Developing "whole community" programmes
So what is this difference? Health promotion has Little to do with simply giving people health-related information and expecting they will do something constructive with the advice. Instead, it is about developing "whole community" development programmes that particularly target those most in need (usually those of Lowest socio-economic status). It seeks to activate the resources needed to empower communities to identify their own health priorities and gauge and implement strategies needed to overcome identified social challenges. Strategies which promote population health, community development, social capacity, primary health care, health policy and public health initiatives all come under the umbrella of health promotion. Where nurses are involved in these collaborative and multi-disciplinary/agency initiatives they can rightly consider themselves involved in health promotion. The profile of Dahlia Naepi on p18-19 and the story of her struggle to provide quality health care to Pacific people on Auckland's North Shore mirrors at Least elements of this and can be held up as a useful example of health promotion reform in and for New Zealand nursing.
Through my own regional and national networking over the Last three years, I have been pleasantly encouraged by the amount of nursing-related health promotion activity I have witnessed. Most of this activity is centred on health-promoting schools and health-promoting marae--both very good causes. This activity, however, can be expanded to other settings and it would be good to see more networking between regions and more national evaluation of programmes, alongside widespread sharing of results. Nevertheless this activity is still very encouraging and with a wider voice and more publicity, nursing in New Zealand may fast become recognised for offering a valid health promotion contribution.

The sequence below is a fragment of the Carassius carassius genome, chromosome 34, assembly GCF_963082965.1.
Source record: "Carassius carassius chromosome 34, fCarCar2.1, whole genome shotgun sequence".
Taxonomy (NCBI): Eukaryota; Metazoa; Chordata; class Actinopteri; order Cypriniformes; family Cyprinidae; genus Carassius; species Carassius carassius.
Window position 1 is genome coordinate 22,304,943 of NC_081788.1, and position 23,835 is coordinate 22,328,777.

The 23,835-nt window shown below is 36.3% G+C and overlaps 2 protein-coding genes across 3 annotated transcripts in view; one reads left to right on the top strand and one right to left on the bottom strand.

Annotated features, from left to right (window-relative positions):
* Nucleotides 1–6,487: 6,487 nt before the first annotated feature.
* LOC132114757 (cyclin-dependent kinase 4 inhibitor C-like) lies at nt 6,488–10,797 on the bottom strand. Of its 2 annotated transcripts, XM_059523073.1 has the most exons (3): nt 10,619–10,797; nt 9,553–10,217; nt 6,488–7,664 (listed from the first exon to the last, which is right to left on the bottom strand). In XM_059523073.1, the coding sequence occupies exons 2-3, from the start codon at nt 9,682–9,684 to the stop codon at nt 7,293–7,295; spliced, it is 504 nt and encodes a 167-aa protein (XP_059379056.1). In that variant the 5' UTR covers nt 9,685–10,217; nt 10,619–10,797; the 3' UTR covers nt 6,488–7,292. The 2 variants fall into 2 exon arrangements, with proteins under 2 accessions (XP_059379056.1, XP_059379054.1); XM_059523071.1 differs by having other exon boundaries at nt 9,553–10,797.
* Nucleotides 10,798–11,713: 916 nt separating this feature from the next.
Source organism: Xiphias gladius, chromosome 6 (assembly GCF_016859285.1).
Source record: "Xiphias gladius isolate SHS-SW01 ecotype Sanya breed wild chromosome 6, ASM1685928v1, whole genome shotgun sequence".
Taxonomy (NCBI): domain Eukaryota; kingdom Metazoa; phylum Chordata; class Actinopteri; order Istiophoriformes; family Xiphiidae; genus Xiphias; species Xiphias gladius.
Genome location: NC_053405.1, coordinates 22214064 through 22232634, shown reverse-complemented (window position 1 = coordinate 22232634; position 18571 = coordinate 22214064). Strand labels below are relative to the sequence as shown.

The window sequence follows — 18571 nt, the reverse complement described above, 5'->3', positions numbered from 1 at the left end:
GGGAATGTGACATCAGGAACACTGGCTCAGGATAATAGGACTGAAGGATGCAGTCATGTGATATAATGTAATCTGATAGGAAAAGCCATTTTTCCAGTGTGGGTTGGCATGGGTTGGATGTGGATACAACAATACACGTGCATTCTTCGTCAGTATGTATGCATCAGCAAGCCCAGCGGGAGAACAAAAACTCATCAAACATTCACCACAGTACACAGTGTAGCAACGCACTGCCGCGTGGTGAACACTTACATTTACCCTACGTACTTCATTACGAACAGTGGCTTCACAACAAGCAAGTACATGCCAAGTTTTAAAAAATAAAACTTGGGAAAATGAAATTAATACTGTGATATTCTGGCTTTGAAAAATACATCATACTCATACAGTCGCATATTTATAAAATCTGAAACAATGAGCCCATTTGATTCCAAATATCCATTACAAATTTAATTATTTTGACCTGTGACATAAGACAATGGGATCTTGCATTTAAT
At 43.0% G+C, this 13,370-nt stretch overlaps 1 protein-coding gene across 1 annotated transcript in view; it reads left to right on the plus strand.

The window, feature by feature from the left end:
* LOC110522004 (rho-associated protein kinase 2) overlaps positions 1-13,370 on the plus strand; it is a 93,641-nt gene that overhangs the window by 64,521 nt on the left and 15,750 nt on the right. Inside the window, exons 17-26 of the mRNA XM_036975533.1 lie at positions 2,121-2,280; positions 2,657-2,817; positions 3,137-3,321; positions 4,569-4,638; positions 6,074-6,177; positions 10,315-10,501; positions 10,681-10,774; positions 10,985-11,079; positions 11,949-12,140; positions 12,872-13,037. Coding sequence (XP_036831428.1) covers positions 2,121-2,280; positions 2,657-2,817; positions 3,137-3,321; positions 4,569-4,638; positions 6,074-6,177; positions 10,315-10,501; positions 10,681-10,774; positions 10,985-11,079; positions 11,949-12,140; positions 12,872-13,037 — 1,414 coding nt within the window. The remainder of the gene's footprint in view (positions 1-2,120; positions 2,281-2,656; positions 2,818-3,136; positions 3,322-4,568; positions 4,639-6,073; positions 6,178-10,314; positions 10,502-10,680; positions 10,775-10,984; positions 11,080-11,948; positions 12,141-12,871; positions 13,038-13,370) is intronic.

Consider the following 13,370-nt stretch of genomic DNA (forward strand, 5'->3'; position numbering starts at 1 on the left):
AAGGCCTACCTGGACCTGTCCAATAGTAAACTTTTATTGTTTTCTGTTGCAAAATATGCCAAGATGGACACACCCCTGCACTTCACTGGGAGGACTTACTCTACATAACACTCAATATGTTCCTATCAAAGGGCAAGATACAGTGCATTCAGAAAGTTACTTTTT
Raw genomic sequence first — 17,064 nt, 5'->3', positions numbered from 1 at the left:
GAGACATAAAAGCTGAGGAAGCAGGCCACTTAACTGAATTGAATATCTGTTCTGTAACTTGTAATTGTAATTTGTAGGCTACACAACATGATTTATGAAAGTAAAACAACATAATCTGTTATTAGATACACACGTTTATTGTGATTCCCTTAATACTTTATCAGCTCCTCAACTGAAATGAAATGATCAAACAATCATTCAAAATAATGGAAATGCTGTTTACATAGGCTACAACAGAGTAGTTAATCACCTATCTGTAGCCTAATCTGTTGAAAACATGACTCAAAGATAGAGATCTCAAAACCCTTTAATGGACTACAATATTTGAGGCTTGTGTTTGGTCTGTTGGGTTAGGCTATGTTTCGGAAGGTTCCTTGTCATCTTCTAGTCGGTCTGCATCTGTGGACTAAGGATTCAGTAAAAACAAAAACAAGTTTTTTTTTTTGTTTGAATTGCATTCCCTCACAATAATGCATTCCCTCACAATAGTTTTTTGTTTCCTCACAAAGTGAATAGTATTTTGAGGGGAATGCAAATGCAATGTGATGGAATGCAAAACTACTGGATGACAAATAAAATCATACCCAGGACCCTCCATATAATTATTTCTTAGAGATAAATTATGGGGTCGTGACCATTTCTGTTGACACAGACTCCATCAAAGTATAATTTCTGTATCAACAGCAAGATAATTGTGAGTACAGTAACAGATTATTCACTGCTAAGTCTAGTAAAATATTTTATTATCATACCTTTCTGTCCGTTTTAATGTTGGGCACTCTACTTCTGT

I Look forward to the day when this position is more the norm than the exception in nursing practice--and when both hospital/institution and community-based health care work seamlessly together, with the interest of the whole community in mind. Educationally, I would also Like to see the contents of this issue of Kai Tiaki Nursing New Zealand resonate with undergraduates and new graduates alike, in the hope that ever-increasing numbers of nurses will be attracted to community-based health promotion careers.
(1) Casey D (2007) Nurses' perceptions, understanding and experiences of health promotion. Journal of Clinical Nursing; 16, 1039-1049.
Dean Whitehead, RN, MSci (hlth ed and hlth promotion), is a senior lecturer in the School of Health Sciences, Massey University, Palmerston North.
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|Publication:||Kai Tiaki: Nursing New Zealand|
|Date:||Aug 1, 2007|